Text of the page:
Uighur Muslims in Istanbul accuse Chinese officials of committing genocide, torture, rape and crimes against humanity.
Nineteen people from China’s Uighur Muslim ethnic group lodged a criminal complaint with a Turkish prosecutor against Chinese officials and accused them of it to commit genocide, torture, rape and crimes against humanity.
Attorney Gulden Sonmez said on Tuesday it was necessary because international bodies had not acted against Chinese authorities, who were accused of forcing about a million Uighurs detained and other predominantly Muslim minorities in camps since 2016.
China initially denied that the camps existed, but has since said it is vocational centers and is designed to combat extremism. It denies all allegations of abuse.
About 50,000 Uighurs – with whom Turks share ethnic, religious and linguistic affiliations – apparently live in Turkey, the largest Uighur diaspora outside Central Asia.
The complaint was lodged with the chief prosecutor of Istanbul on Tuesday.
China’s embassy in Turkey and the prosecutor’s office did not immediately respond to requests for comment.
“The International Criminal Court should have already started this trial, but China is a member of the [United Nations] “Security council and it does not seem possible within this dynamic,” Sonmez said outside the city’s main court.
Around the lawyer were more than 50 people with photos of missing family members and signs calling for the prosecution of Chinese officials.
Some have waved the blue and white flags of the East Turkestan independence movement, a group that, according to Beijing, threatens the stability of its far-western region of Xinjiang.
The complaint concerns 116 people who, according to the complainants, are still being held in China and have been lodged against 112 people, including members of the Chinese Communist Party, directors and officials at labor camps.
“Turkish law recognizes universal jurisdiction. Torture, genocide, rape [and] “Crimes against humanity can be prosecuted in Turkish courts and criminals can be tried,” Sonmez said.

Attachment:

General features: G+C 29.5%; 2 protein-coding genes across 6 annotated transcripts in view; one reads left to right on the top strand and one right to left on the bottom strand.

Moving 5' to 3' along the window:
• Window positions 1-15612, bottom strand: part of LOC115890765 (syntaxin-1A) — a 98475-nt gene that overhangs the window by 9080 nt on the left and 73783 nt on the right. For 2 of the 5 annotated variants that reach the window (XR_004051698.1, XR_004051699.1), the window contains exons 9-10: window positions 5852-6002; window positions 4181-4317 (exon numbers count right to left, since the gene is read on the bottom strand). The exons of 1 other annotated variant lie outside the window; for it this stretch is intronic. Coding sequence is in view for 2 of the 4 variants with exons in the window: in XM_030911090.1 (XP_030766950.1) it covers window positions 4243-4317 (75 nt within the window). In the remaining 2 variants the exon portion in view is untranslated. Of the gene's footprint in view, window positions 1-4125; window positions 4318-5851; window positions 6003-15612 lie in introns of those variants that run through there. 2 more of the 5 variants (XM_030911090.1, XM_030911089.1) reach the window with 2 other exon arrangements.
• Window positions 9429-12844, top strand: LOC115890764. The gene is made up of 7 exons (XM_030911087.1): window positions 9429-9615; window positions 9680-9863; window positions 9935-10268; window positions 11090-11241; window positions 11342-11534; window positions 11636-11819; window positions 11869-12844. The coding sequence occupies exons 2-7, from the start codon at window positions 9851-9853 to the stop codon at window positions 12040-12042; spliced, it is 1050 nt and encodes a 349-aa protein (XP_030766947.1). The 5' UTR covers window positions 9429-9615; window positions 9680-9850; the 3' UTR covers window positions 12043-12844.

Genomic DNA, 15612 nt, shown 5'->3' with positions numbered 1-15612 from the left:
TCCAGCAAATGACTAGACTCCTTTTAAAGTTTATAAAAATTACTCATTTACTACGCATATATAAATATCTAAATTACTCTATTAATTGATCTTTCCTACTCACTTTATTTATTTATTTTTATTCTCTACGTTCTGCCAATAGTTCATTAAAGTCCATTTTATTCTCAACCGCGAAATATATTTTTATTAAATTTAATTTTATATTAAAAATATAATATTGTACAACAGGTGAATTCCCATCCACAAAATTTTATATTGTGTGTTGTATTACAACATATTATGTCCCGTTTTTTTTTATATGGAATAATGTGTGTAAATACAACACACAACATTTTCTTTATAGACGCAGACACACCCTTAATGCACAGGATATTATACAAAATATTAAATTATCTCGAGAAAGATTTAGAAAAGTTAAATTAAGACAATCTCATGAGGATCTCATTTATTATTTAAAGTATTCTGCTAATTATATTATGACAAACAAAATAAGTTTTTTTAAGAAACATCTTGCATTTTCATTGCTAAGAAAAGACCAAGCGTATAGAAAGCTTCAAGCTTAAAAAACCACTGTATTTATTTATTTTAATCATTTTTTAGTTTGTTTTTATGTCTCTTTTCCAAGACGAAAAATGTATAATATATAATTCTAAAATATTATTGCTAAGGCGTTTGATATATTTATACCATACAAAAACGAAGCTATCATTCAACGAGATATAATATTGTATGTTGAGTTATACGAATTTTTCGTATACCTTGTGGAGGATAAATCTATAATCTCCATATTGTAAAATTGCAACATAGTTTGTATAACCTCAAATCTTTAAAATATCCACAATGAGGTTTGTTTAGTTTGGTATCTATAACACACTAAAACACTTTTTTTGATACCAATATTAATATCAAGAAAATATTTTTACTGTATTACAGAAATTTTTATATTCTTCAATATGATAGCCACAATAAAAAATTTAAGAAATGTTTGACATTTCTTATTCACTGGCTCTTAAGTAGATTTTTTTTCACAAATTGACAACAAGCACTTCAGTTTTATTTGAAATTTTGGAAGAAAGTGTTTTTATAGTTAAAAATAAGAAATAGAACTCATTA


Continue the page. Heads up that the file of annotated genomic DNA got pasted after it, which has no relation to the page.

‘Save my sister’
Medine Nazimi, one of those who filed the criminal complaint, said her sister was taken away in 2017 and has not been heard from since.
“My sister and I are Turkish citizens, so I want my government to save my sister,” Nazimi said.
Some of the Uighurs living in Turkey have criticized Ankara’s approach to China after the two nations agreed on an extradition treaty.
Turkey’s foreign minister said in March that the agreement was similar to the one Ankara had with other states and denied that it would lead to Uighurs being sent back to China.
Some Turkish opposition leaders have accused the government of disregarding Uighur rights in favor of other interests with China, which the government denies.
President Recep Tayyip Erdogan told his Chinese counterpart Xi Jinping in July that it was important for Turkey that Uighur Muslims live in peace as “equal citizens of China”, but said Turkey respected China’s national sovereignty.
UN experts and legal groups estimate more than a million people, mainly from Uighur and other Muslim minorities, have been detained in camps in Xinjiang in recent years.